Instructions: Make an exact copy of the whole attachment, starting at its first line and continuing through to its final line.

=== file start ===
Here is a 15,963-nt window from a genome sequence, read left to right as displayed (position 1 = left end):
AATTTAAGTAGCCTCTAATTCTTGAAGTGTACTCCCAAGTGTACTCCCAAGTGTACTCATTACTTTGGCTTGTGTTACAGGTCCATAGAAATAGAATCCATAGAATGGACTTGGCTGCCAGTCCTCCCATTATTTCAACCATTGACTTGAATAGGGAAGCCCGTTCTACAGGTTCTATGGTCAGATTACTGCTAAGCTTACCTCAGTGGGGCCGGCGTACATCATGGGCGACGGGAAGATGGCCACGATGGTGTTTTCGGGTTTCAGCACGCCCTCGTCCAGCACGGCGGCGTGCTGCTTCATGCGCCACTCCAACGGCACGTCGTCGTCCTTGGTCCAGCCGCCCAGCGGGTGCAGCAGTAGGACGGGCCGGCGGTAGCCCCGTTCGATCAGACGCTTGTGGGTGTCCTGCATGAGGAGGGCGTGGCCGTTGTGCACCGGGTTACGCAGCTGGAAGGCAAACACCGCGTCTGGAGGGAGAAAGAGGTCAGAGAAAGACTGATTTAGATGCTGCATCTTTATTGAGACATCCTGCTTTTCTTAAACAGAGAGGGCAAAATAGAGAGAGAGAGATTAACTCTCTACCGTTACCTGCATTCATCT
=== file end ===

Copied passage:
Here is a 15,963-nt window from a genome sequence, read left to right as displayed (position 1 = left end):
AATTTAAGTAGCCTCTAATTCTTGAAGTGTACTCCCAAGTGTACTCCCAAGTGTACTCATTACTTTGGCTTGTGTTACAGGTCCATAGAAATAGAATCCATAGAATGGACTTGGCTGCCAGTCCTCCCATTATTTCAACCATTGACTTGAATAGGGAAGCCCGTTCTACAGGTTCTATGGTCAGATTACTGCTAAGCTTACCTCAGTGGGGCCGGCGTACATCATGGGCGACGGGAAGATGGCCACGATGGTGTTTTCGGGTTTCAGCACGCCCTCGTCCAGCACGGCGGCGTGCTGCTTCATGCGCCACTCCAACGGCACGTCGTCGTCCTTGGTCCAGCCGCCCAGCGGGTGCAGCAGTAGGACGGGCCGGCGGTAGCCCCGTTCGATCAGACGCTTGTGGGTGTCCTGCATGAGGAGGGCGTGGCCGTTGTGCACCGGGTTACGCAGCTGGAAGGCAAACACCGCGTCTGGAGGGAGAAAGAGGTCAGAGAAAGACTGATTTAGATGCTGCATCTTTATTGAGACATCCTGCTTTTCTTAAACAGAGAGGGCAAAATAGAGAGAGAGAGATTAACTCTCTACCGTTACCTGCATTCATCT